My request to the DOE, please at-least carry out a top level review before uploading the PDD. If you do a simple google search you will find that many of the details mentioned in the PDD are incorrect.
Description of Baseline Scenario
Under case 2 bidding (Ultra Mega Projects) the location (Sasan), the technology (super critical) and the fuel (imported coal) were fixed. I am surprised, how can Reliance Power argue that they had the alternative of putting up a sub critical plant using Indian coal. The only way you could have done this project was if you put up super critical, you could not have done sub critical even if you wanted to do, since the technology was specified in the tender. Still, how can you argue that setting up a 4000 MW sub critical coal plant was an alternative for you when the bidding condition in the RFP itself was that it should be super critical?
Now if you are saying that you could have set up a 4000 MW plant elsewhere, in the last 30odd years of Reliance Energy’s operation, you have managed to build only 900 MW thermal capacity. You are only doing this project because the UMPP programme came up and the benefits that are offered to UMPPs. Now, if in the absence of the UMPP programme, you would not have done any 4000 MW project, so, how can there be any baseline alternatives to the project.
Ask any power sector expert, he would say that land acquisition for new projects is the most difficult and time consuming process in setting up a new plant. Singur, Nandigram and the Posco site in Orissa are classic examples of how difficult the process can be and what could be the complications. In case of UMPPs, the Ministry of Power has undertaken the responsibility of acquiring land. If one assumes that Reliance could have set up several smaller capacity (sub-critical) plants across various locations in the state/country. At all these locations Reliance Power would have carry out acquisition of large areas of land. Acquiring 2750 acres at one location or 400-500 acres at 8 different locations for would be clearly very difficult for any company.
Further, availability of domestic coal for new projects is major problem now a days, there have been several instances where existing thermal plants have been asked by the CEA to buy imported coal to make up for the deficit in availability of domestic coal. Therefore one needs to ensure the availability of other resources like rail connectivity, water availability, coal linkage, only then can this alternative be a plausible baseline alternative. Clearly, if the captive coal mines were not allotted to you, you could not have done a domestic coal based sub critical plant. In such a case you would have had no other option but to use imported coal which automatically makes supercritical as the obvious choice.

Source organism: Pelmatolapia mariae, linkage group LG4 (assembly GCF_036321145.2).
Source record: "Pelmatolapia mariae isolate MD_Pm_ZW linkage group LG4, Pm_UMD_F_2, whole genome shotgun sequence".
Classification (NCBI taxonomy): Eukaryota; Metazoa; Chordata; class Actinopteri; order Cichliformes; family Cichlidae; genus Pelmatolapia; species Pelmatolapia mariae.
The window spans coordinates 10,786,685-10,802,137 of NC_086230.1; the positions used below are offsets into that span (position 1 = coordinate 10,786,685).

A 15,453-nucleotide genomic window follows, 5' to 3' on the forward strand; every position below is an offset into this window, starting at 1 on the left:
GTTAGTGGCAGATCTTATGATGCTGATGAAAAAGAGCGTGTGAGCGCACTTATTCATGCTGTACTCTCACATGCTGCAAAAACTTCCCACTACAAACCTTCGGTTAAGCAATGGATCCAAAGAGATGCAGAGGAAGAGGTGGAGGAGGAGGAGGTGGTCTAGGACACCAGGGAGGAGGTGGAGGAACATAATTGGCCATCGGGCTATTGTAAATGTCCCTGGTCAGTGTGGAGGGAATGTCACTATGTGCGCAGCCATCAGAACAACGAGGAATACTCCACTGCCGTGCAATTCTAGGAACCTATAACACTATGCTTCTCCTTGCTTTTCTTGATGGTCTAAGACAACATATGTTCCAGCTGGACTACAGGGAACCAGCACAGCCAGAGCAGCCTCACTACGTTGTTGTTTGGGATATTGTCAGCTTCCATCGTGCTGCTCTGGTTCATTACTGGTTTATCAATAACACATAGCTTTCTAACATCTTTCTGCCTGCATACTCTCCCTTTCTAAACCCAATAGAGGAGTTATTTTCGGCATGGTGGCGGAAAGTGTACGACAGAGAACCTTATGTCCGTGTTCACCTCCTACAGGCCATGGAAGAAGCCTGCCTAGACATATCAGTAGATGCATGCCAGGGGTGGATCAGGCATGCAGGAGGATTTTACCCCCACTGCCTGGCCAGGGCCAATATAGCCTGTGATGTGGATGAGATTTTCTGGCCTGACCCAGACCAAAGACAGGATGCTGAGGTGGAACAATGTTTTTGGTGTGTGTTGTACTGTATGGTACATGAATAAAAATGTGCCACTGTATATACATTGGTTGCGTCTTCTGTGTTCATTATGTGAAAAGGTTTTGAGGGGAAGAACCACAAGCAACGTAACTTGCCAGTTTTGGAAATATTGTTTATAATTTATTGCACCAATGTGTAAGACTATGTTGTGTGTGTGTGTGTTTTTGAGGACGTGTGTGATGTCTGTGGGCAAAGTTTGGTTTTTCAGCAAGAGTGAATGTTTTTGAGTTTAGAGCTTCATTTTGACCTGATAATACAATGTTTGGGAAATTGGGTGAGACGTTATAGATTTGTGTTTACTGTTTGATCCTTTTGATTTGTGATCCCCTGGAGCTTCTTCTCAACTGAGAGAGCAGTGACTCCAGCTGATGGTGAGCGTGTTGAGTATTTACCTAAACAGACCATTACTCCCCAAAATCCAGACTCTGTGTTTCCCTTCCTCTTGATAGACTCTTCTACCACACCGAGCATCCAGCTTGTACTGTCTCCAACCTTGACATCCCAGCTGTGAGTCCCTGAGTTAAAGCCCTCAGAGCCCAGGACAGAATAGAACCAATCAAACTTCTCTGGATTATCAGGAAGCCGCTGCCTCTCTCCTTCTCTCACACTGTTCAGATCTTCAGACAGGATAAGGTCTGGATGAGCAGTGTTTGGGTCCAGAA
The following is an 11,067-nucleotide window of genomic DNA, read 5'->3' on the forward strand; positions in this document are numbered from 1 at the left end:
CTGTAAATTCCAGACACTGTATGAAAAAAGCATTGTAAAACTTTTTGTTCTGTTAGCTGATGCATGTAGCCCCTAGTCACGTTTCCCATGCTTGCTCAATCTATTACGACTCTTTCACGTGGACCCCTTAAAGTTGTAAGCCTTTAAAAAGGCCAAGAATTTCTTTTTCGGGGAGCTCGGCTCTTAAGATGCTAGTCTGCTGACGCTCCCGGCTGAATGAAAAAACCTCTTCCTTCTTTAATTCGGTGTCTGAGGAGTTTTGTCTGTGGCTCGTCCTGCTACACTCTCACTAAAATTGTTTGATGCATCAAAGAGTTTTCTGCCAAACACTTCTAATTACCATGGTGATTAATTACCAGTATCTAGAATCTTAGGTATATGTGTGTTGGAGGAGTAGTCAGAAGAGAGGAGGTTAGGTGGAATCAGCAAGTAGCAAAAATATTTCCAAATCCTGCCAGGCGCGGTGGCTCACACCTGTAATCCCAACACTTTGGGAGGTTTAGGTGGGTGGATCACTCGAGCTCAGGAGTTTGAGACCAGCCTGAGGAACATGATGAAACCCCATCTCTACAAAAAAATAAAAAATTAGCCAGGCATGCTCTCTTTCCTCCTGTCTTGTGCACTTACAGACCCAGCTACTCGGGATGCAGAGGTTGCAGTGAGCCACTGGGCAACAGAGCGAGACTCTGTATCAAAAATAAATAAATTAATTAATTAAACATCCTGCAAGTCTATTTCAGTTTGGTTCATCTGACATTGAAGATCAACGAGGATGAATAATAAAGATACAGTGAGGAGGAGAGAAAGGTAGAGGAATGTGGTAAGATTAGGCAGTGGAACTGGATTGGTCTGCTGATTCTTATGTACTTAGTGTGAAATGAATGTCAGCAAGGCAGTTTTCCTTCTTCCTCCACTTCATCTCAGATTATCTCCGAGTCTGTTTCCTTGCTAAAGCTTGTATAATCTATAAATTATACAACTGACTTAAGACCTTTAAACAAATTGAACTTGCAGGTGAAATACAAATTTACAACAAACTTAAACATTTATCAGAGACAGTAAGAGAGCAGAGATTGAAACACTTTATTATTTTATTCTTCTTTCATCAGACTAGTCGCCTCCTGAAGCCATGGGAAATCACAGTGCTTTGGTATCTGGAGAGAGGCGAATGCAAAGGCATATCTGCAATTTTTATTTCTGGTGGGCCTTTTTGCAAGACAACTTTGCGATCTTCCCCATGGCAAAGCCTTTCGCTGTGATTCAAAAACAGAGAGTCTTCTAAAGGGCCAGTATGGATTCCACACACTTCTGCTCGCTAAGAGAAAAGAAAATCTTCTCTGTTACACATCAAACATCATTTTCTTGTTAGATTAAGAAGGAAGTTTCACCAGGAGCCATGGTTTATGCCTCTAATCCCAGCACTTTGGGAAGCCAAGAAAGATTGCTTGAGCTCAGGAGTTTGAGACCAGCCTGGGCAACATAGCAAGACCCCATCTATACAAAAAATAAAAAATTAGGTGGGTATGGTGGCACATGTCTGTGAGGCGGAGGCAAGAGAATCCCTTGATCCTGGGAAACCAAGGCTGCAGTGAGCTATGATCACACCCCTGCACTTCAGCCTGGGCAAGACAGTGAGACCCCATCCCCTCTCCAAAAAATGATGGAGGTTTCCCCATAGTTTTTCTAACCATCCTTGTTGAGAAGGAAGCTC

Unfortunately, Reliance Power has not bothered to present in the PDD whether it has executed a 4000 MW, single or distributed, sub critical project without the benefits given to Ultra Mega Power Projects (under the UMPP program). I know Reliance power is talking about one more 4000 MW project in Krishnapatnam, but these are only talks and any body can show plans. What matters is whether the PP can show that in previous instances it has executed projects of similar size and scale. Unfortunately, the DOE also has not bothered to check this information.
Comments on Investment Analysis page 44 of PDD
The guidance on Investment Analysis says that values for investment analysis should be the ones that are applicable at the time of the investment decision. Now for bidding purpose you submitted a bid security of INR 1200 millions and undertaking that if the bid is accepted then it will be binding on you. Which means that your investment decision document is the financial bid. To your misfortune the financial bid document is available in the public domain, since the expert eyes of the DOE have not located the weblink, you can find the documents at www.upcl.org/bid.html. This weblink contains the detailed bid of reliance power. In the bid you have submitted a tariff schedule that reads as follows:
Non escalable fixed charge - INR 0.163 per kWh
Escalable fixed charge – INR 0.001 per kWh per year
Non escalable variable charge – INR 1.148 per kWh
Escalable variable charge – INR 0.001 per kWh per year
Now based on this, your tariff works out to INR 1.29 per kWh; I also know that you subsequently revised your bid to INR1.19 per kWh. But the working provided by you in the PDD indicates a cost of INR1.08 per kWh. Now, this can only mean that you have ignored the CDM guidelines and have intentionally provided wrong information to mislead the stakeholders, the DOE and the CDM EB. Because, clearly, as any one can see, this is not the information based on which the investment decision was taken.
Also, the information provided in the PDD is insufficient to recreate the analysis, I am surprised that even after so many instances, the DOEs choose to blatantly ignore the guidance given by the CDM EB. This can only mean that either the DOEs are ignorant or have no respect for the rules.